Twitter and Facebook, since beginning, were entirely different from each other and always offered distinct features to their users to socialize and network online. One portal was public; the other was mostly in circle of friends. One was a portal for news and update from friends, the other mostly about discussion and public events. One had a domination of multimedia and images, the other more text-centric.
These distinctions have pretty much been broken down over the past year. In their hurry of winning from each other and for making more ad money, Twitter (soon to become a public company) and Facebook are now converging on identical set of features.
The latest borrowings that Facebook received from Twitter are obvious. Earlier this week Facebook made announcement of an upcoming “public feed” which compiles all the public posts; the feature is similar to the Twitter feed. During last month, Facebook started to highlight “trending” topics to users, which again is something Twitter has done for a long time. This feature was developed as part of another new feature, but it originated with Twitter, introducing hashtags on Facebook that members can use to label their statuses and comments with certain topics.
It was revealed earlier this summer that Facebook employs people who court celebrities very actively and help them build following, which clearly is an attempt to compete Twitter, as it’s a known fact that Twitter is a default place for celebrities and other public figures.
Looking into the other way, Twitter recently redesigned the way conversations are displayed. This abandons the historical commitment of Twitter to show all the updates in reverse chronological order, supportive of the chronological convention at other online places (including Facebook). Twitter, last year, discovered a way around its dependence on text with the introduction of “cards”. These clearly display text, video, images, advertisements and other media that is linked in a tweet and evade Twitter’s limit of 140 characters in posts. The cards by Twitter seem and behave almost exactly as Facebook embeds ads and media in its feeds. As per most recent updates, Twitter, this week, took over a mobile ad company, named MoPub, perhaps to combat the progress of Facebook in mobile advertising.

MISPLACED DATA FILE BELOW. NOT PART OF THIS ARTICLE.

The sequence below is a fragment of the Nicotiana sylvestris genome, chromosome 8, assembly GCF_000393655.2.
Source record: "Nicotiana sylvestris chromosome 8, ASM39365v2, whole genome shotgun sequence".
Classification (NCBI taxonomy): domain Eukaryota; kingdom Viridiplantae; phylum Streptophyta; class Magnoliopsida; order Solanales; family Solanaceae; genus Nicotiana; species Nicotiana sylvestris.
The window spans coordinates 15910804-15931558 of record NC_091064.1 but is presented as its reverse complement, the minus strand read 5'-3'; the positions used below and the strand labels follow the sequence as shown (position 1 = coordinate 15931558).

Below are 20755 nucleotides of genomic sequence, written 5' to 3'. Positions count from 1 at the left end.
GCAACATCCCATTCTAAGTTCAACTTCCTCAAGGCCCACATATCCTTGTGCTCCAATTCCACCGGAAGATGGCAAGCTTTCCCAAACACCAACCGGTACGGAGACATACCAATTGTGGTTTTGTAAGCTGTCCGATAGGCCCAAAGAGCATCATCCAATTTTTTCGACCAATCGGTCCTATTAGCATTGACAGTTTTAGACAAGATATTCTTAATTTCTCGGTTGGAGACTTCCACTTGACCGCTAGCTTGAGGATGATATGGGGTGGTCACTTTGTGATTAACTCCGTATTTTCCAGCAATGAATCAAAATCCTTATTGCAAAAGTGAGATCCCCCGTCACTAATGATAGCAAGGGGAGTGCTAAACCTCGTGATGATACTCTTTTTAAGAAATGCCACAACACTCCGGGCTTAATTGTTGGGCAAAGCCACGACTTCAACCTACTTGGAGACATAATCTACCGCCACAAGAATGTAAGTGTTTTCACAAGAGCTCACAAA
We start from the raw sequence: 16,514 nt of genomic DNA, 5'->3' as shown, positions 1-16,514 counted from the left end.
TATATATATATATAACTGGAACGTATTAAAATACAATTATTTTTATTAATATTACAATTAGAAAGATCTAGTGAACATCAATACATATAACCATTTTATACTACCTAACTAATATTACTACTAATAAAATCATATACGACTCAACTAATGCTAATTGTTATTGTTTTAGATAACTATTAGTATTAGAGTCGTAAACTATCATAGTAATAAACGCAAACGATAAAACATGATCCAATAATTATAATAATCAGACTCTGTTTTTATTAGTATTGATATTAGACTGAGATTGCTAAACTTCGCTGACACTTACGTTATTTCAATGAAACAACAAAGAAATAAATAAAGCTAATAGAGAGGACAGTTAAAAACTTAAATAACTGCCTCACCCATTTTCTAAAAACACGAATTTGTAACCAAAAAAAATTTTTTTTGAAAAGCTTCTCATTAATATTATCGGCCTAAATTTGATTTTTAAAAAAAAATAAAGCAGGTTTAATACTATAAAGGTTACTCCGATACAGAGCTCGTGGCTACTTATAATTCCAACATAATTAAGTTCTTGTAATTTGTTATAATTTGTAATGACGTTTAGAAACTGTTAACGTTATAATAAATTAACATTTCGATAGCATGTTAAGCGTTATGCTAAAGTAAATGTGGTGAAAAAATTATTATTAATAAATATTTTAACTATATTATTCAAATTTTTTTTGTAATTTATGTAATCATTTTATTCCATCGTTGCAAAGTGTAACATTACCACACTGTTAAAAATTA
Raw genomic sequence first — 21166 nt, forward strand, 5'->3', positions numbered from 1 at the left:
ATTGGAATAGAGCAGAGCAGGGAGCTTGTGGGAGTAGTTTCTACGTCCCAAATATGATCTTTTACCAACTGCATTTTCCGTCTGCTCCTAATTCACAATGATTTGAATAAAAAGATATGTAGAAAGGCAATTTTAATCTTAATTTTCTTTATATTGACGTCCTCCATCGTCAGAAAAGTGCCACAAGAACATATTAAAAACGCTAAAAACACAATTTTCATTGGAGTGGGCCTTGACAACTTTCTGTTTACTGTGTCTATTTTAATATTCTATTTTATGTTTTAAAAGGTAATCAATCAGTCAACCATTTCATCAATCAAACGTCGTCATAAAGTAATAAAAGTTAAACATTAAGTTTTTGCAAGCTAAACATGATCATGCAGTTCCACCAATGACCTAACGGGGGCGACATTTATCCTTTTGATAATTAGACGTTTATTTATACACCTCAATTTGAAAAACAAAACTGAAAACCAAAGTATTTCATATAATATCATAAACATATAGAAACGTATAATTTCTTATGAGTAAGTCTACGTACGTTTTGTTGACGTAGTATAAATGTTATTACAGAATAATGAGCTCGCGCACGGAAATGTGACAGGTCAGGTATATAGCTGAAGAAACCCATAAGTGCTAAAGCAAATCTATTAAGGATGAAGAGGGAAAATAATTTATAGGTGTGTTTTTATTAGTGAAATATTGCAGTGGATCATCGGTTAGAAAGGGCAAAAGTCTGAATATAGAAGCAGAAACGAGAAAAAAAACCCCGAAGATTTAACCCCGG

The collision course of Twitter and Facebook seems a lot more driven by their haste to generating more revenues from advertisements than an effort to meet what their users might really like. Twitter could not show much “paid for” content without bargaining on its simple features set and turning into more like Facebook.
There are yet no details available to see if this plagiarism campaign is really helping the two companies, but this practice could certainly help the smaller competitors of the two. The dominant websites merging into one alike, ad-dominated portal leaves considerable space for the smaller websites to introduce more innovative features, and could certainly make people more eager to look out for new ideas on socializing online.